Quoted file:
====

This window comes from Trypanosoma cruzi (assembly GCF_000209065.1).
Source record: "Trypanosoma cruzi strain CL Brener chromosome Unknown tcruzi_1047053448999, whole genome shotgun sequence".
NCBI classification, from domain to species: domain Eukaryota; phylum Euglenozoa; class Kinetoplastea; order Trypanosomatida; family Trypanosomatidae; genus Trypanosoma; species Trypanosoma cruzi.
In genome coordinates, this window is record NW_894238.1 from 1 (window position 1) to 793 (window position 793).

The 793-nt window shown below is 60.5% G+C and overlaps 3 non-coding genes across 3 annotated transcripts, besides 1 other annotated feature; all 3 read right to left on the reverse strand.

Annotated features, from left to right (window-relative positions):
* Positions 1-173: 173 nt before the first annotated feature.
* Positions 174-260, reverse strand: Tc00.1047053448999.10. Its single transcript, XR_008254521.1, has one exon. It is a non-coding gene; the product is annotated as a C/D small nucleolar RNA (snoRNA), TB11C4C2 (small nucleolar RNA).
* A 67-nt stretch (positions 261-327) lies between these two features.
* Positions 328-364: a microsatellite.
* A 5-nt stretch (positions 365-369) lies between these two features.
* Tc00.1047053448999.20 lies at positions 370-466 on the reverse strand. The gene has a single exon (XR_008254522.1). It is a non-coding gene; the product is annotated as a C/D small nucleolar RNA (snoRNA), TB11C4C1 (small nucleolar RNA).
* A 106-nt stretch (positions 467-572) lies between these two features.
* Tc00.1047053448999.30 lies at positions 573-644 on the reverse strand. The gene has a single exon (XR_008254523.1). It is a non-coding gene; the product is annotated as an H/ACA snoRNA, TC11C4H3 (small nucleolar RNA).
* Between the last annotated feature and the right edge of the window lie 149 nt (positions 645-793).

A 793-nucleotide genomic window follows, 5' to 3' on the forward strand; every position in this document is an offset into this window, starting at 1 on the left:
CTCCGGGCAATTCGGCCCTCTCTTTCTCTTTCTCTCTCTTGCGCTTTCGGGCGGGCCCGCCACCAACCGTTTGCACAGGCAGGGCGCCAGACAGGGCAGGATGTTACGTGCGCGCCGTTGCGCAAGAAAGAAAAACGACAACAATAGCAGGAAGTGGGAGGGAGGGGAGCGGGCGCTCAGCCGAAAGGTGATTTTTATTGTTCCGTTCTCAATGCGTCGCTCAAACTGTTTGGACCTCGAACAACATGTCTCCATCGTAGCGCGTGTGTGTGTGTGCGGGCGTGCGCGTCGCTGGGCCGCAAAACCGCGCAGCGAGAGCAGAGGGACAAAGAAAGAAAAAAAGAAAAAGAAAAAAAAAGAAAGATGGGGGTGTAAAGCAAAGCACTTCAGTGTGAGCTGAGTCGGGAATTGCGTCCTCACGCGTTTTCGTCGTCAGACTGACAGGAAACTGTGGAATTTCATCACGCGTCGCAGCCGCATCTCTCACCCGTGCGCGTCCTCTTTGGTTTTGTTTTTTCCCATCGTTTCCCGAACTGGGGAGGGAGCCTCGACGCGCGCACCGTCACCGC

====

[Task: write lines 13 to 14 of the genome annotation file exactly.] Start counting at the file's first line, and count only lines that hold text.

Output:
* A 106-nt stretch (positions 467-572) lies between these two features.
* Tc00.1047053448999.30 lies at positions 573-644 on the reverse strand. The gene has a single exon (XR_008254523.1). It is a non-coding gene; the product is annotated as an H/ACA snoRNA, TC11C4H3 (small nucleolar RNA).